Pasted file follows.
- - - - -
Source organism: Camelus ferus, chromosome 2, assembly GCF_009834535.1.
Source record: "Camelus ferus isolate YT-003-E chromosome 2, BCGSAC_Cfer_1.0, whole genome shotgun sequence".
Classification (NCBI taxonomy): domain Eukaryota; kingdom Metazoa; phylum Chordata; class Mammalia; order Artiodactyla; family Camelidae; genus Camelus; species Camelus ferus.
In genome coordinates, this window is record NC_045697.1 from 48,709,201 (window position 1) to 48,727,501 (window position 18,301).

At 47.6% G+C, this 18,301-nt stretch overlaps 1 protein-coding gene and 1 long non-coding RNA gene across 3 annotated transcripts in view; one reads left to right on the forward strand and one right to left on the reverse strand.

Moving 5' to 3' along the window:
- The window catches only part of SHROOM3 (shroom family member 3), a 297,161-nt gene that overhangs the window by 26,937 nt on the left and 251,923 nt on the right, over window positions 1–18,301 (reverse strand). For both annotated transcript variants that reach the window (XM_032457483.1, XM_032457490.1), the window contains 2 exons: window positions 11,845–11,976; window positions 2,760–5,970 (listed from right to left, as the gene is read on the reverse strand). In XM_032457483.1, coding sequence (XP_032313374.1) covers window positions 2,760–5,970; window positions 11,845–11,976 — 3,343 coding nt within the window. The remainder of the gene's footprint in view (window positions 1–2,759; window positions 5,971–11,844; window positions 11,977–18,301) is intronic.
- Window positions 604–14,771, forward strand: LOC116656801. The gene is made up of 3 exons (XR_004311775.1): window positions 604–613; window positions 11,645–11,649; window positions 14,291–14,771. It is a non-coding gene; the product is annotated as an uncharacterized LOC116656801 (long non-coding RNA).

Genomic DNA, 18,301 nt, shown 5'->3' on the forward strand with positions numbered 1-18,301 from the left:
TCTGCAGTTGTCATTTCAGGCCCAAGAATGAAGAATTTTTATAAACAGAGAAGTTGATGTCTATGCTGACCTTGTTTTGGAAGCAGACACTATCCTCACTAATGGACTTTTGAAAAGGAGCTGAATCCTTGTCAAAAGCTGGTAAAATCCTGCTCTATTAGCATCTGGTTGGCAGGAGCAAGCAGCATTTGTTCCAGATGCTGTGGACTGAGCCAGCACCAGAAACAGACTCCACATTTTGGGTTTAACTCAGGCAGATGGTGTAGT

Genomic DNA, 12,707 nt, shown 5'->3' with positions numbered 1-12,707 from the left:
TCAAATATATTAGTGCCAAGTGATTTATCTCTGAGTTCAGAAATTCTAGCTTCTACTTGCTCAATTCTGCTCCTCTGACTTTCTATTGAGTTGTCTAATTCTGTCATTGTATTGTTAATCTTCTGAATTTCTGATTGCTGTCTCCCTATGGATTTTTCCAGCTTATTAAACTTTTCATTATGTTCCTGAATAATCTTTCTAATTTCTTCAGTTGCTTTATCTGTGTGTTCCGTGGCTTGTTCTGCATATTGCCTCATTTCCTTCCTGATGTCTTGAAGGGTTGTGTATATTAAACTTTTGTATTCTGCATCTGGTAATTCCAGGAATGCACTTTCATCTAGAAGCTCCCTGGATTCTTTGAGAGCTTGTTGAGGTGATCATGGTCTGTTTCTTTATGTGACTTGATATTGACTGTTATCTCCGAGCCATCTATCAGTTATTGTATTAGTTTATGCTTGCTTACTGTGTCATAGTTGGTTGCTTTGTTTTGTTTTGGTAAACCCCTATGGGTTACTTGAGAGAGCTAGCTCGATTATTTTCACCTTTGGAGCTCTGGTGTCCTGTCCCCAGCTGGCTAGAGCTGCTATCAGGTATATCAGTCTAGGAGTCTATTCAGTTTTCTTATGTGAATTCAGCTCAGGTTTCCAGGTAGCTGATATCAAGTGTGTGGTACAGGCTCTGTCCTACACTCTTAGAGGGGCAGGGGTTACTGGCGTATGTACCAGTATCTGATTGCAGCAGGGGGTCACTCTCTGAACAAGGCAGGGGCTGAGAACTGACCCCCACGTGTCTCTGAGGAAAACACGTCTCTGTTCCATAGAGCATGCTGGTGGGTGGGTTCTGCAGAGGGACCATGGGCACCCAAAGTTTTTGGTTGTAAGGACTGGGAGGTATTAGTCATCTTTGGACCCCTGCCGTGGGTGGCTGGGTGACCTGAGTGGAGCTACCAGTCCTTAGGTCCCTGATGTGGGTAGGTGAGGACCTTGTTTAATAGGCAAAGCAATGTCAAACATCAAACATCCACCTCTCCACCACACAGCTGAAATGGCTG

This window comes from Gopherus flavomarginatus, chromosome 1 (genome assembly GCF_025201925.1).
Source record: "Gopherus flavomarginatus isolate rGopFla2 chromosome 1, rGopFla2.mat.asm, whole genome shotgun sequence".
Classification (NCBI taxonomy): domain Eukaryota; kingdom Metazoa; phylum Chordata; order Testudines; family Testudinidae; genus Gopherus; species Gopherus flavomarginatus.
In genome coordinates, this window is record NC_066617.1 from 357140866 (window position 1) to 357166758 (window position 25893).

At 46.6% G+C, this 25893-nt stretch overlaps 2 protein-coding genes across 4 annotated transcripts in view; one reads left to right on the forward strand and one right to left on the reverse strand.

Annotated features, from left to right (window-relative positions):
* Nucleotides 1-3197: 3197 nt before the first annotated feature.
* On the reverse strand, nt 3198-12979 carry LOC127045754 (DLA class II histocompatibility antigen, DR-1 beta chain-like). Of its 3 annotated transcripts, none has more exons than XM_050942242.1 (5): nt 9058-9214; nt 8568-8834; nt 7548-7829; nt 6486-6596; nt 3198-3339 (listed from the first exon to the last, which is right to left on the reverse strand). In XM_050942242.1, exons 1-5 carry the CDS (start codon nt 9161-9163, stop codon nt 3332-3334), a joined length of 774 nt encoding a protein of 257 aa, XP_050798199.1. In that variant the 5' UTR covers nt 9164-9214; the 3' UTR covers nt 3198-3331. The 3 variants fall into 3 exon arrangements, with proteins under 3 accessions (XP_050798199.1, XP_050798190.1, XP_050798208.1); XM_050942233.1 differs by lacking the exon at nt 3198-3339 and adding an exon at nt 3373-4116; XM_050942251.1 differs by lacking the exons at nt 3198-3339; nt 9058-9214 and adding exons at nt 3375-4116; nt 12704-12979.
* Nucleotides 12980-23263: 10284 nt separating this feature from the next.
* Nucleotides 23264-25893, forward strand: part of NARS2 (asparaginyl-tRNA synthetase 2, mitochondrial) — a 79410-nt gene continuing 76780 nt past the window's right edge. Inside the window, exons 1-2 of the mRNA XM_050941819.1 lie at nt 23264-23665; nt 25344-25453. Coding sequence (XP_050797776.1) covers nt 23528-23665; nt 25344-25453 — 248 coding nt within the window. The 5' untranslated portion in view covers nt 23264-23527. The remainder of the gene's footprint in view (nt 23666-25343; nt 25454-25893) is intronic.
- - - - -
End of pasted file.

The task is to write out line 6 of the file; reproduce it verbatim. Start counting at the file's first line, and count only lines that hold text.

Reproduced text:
Moving 5' to 3' along the window: